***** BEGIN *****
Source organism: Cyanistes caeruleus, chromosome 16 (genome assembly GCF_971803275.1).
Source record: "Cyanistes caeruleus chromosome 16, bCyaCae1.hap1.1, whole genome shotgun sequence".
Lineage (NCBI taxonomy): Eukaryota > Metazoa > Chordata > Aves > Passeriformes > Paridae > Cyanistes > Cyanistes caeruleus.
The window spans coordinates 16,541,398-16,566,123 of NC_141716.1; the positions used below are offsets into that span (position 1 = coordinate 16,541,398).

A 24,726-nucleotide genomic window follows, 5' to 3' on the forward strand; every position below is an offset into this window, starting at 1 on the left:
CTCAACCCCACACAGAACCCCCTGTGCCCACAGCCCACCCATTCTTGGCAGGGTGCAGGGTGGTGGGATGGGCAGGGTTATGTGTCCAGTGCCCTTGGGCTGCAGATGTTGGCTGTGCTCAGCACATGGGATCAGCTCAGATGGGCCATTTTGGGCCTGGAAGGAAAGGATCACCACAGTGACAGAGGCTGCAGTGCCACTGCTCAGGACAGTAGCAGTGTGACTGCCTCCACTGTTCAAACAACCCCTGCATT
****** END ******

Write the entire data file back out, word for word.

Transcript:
Source organism: Cyanistes caeruleus, chromosome 16 (genome assembly GCF_971803275.1).
Source record: "Cyanistes caeruleus chromosome 16, bCyaCae1.hap1.1, whole genome shotgun sequence".
Lineage (NCBI taxonomy): Eukaryota > Metazoa > Chordata > Aves > Passeriformes > Paridae > Cyanistes > Cyanistes caeruleus.
The window spans coordinates 16,541,398-16,566,123 of NC_141716.1; the positions used below are offsets into that span (position 1 = coordinate 16,541,398).

A 24,726-nucleotide genomic window follows, 5' to 3' on the forward strand; every position below is an offset into this window, starting at 1 on the left:
CTCAACCCCACACAGAACCCCCTGTGCCCACAGCCCACCCATTCTTGGCAGGGTGCAGGGTGGTGGGATGGGCAGGGTTATGTGTCCAGTGCCCTTGGGCTGCAGATGTTGGCTGTGCTCAGCACATGGGATCAGCTCAGATGGGCCATTTTGGGCCTGGAAGGAAAGGATCACCACAGTGACAGAGGCTGCAGTGCCACTGCTCAGGACAGTAGCAGTGTGACTGCCTCCACTGTTCAAACAACCCCTGCATT